NAVIGATE - meaning to have positional awareness with respect to other aircraft, terrain, way points, navigational aids and weather, while at all times using the aids provided.
COMMUNICATE - meaning to use the radio communications facilities provided on the aircraft to receive and acknowledge ATC instructions. To pass essential navigation details to ATC as and when requested, get METAR / TAF updates, and monitor the 121.5 / 123.45 guard frequencies at all times when traversing Oceanic FIR's.

It is worth noting that the smaller word comes first and the largest last. So while AVIATE is at the apex of the triangle and COMMUNICATE at the base, I contend that without a solid base the apex of the triangle will become more acute and room for error decreases accordingly. In this regard, I believe that events missing from the base will have a very direct bearing on the least controllable events at the apex.

By all means speculate, but the result always has a beginning.

mm43
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Old 13th Jul 2009, 22:28
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GB;
Hmm, if your IRUs tumbled, and you weren't yet out of control, you could put 5 degrees downtilt, 80 mile range on the WXR, and fly by the ground return. Rough sea is a good reflector.
Yep - great idea, alongside using the GPS for speed and altitude info as some have mentioned. Buddy of mine purchased the Collins 700 radar manual last week. There's some bread-and-butter info in one of our FCOMs and it's better than it was (which was impossible not to accomplish given that there was nothing) but it's still real thin.

The "how" of this accident is the thing...Why? Loss of speed data doesnt' cause loss of control. I think there are some good notions here but I hope we'll have a more definitive answer some day - sooner, than later.
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Old 13th Jul 2009, 22:35
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System Info

On the idea of using 5 degrees radar downtilt if all IRU's are lost:

From where does the radar get information of the whereabouts of the horizon?
(info that is needed to determine where 5 degrees below the horizon is).

Uhm, from an IRU perhaps?
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Old 13th Jul 2009, 22:48
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mm43

By all means speculate, but the result always has a beginning.
Excellent post.
Getting to the beginning and where and why this happend is the key. The clues, I believe are in the ACARS messages. One thing that makes them so confusing is that they are not in sequential order.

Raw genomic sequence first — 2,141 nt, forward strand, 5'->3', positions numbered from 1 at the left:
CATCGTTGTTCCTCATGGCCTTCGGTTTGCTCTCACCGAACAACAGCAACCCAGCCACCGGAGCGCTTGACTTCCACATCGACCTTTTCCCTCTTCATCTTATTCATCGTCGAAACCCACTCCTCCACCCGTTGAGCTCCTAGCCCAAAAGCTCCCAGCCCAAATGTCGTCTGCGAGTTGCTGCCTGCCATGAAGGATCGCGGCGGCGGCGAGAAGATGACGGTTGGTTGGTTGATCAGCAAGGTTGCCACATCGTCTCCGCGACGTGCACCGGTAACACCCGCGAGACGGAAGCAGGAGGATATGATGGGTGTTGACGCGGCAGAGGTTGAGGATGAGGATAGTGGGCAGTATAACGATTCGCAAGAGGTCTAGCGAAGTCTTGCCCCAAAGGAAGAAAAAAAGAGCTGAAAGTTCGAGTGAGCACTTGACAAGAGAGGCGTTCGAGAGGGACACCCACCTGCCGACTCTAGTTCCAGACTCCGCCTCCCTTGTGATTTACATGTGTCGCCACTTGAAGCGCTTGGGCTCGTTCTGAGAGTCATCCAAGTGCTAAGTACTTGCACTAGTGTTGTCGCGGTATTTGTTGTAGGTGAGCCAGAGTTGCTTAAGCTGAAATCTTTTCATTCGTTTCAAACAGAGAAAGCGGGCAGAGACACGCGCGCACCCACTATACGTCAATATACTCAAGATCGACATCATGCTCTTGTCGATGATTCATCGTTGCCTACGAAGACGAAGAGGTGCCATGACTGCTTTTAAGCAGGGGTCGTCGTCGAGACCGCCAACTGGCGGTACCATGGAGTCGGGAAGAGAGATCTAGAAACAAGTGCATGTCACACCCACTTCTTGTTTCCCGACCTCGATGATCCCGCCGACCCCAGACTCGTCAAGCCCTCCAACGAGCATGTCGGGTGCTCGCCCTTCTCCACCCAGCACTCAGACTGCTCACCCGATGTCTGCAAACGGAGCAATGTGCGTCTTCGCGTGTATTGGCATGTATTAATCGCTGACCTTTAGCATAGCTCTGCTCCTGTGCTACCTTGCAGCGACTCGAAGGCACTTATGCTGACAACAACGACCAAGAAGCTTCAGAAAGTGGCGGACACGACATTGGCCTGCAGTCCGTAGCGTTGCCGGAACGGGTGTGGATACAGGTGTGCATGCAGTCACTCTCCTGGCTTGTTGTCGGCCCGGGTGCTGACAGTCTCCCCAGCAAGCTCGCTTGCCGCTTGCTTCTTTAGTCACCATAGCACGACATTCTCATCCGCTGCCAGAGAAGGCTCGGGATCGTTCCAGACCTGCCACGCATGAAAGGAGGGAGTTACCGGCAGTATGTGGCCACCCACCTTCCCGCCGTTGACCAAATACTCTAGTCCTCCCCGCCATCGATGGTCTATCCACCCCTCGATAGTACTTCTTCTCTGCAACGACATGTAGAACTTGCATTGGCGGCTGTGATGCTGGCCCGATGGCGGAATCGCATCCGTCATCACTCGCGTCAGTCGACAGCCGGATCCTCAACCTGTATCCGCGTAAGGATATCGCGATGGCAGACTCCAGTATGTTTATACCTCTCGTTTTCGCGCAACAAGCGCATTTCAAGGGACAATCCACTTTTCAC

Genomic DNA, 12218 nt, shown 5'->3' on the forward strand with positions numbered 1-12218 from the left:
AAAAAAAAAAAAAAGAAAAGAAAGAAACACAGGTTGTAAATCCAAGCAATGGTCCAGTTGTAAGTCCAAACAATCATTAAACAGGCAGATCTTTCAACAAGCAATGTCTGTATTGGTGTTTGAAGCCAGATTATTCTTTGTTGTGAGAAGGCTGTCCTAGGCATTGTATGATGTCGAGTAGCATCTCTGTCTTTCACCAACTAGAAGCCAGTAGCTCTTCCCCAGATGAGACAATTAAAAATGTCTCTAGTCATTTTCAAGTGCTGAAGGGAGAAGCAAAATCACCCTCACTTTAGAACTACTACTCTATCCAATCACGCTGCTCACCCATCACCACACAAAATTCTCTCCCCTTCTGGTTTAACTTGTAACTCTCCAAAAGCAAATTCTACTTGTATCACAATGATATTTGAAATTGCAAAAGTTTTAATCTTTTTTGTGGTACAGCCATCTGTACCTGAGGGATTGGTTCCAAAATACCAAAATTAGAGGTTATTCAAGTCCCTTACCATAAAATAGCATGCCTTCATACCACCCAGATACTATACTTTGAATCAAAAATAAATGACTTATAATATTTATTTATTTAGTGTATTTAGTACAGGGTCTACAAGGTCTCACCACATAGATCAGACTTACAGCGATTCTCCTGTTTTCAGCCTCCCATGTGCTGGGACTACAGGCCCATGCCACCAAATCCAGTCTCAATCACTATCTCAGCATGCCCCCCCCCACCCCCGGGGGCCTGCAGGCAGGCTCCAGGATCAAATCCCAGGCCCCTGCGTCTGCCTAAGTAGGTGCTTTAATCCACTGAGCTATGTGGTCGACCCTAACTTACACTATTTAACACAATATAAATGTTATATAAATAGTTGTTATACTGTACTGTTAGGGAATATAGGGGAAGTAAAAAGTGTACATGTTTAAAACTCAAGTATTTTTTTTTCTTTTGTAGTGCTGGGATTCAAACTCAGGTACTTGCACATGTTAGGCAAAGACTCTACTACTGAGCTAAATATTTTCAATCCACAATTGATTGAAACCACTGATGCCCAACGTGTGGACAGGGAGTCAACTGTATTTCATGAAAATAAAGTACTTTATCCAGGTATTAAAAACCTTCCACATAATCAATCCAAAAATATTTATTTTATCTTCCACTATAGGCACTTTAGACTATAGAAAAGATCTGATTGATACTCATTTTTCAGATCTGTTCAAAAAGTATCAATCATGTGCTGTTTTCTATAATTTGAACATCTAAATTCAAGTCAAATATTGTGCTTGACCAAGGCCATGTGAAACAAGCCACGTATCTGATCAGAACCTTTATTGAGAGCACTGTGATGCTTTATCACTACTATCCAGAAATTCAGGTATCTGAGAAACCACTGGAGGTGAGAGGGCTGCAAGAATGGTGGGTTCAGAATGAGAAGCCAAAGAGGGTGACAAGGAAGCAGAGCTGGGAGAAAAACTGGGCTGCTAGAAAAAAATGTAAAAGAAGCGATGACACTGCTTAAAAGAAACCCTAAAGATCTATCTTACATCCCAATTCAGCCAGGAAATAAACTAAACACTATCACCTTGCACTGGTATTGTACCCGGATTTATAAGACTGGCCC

This is an intense mystery that must be solved. And it seems it will have to be solved w/o the CVR/FDR.........
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Old 13th Jul 2009, 22:50
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As has been said before, GPS cannot give you airspeed - it gives you ground speed. It's airspeed that makes aeroplanes fly.
KISS - there can be nothing more basic and therefore reliable for measuring airspeed than an air pressure monitor sticking out into the air itself (pitot tube). The only thing that could affect this would be to obstruct the air to it. Apart from a physical object (bird?) which would possibly only effect one pitot then ice seems to be the only other thing that can cause obstruction.
As a pilot of smaller aircraft, I cannot believe that in this day and age it is beyond the wit of engineers to be able to eliminate any chance of ice build up on a pitot head of a large aircraft and for there to be a doubt about a pitot being able to resist ice (as seems to be the case) seems unbelievable considering the importance of the information from this item.
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Old 13th Jul 2009, 22:59
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Emit
On the idea of using 5 degrees radar downtilt if all IRU's are lost:

From where does the radar get information of the whereabouts of the horizon?
(info that is needed to determine where 5 degrees below the horizon is).
My prior post, apparently unclearly, stated if IRU input to the WXR is lost, the WXR will continue to paint, but with reference to the fuselage: 0 pitch and 0 bank. The 5 degree downtilt I suggested would be in reference to the longitudinal and horizontal axes of the plane, rather than the IRU reported horizon.

Bank right, and you get more ground return on the right, and less on the left. Same for nose up/down.

I realize now I made a mistake in terminology on that post, unrelated to this question, so I will edit.

GB